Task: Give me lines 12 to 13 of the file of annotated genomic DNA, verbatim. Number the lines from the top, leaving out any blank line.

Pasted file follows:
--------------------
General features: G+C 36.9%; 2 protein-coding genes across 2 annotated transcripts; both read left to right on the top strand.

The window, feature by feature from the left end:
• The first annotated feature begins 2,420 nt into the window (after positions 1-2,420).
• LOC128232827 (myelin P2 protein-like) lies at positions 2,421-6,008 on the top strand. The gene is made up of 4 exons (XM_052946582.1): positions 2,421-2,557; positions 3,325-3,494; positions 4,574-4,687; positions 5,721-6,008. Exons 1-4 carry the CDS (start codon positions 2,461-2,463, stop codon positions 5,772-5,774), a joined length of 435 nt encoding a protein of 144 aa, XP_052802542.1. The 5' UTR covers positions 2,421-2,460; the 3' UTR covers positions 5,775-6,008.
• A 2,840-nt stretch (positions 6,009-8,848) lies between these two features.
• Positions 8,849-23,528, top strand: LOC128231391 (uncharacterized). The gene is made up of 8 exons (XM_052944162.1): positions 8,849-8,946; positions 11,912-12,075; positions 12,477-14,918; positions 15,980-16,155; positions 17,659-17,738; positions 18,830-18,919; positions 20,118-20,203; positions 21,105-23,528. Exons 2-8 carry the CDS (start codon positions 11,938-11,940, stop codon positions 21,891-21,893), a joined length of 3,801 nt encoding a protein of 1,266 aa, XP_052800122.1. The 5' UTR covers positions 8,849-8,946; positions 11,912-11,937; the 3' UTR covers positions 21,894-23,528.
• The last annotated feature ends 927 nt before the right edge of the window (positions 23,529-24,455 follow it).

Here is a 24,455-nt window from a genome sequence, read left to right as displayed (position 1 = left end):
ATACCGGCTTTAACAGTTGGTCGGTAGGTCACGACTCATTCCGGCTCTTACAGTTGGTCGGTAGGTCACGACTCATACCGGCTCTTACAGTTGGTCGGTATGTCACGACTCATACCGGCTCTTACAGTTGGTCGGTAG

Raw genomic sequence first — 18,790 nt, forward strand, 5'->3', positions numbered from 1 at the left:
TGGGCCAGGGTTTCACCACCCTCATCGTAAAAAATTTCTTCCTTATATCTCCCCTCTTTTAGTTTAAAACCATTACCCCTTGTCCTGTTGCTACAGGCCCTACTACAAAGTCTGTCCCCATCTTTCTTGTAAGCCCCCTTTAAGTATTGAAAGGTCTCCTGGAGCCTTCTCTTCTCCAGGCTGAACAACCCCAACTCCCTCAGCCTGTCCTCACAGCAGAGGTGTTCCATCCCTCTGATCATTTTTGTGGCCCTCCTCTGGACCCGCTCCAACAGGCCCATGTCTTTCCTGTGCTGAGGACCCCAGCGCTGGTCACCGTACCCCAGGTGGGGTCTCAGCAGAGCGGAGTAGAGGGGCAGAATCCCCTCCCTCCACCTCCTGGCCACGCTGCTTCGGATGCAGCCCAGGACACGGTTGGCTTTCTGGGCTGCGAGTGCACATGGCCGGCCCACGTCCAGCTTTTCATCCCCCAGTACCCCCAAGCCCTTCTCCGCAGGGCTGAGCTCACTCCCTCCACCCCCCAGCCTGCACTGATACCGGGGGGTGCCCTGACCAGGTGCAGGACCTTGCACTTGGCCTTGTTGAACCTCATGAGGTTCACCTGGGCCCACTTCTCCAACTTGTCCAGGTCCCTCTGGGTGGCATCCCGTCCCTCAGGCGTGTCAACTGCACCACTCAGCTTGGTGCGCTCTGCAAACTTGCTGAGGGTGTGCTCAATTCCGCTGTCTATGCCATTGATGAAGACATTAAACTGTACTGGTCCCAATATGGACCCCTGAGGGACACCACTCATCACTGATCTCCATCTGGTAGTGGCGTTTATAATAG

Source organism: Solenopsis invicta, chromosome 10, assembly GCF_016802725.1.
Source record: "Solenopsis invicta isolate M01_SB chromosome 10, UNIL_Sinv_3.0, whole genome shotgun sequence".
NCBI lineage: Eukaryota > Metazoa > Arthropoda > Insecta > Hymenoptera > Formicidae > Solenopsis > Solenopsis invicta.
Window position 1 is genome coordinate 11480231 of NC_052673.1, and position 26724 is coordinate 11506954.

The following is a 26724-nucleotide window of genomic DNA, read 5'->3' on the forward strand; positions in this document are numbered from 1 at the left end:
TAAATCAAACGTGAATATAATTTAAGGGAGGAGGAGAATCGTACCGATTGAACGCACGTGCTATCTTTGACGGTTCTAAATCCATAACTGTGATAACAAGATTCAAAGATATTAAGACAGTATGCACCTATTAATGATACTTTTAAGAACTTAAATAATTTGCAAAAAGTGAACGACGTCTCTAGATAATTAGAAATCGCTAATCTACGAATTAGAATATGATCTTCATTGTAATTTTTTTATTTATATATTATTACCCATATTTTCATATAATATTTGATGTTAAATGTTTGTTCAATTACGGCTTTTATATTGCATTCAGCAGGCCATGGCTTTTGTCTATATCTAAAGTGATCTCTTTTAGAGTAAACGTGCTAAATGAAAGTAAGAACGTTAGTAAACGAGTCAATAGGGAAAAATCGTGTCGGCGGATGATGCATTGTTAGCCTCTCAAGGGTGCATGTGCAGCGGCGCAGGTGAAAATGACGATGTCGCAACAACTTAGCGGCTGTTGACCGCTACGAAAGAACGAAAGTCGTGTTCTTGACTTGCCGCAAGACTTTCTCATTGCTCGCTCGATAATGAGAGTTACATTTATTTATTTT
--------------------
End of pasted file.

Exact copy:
Source organism: Solenopsis invicta, chromosome 10, assembly GCF_016802725.1.
Source record: "Solenopsis invicta isolate M01_SB chromosome 10, UNIL_Sinv_3.0, whole genome shotgun sequence".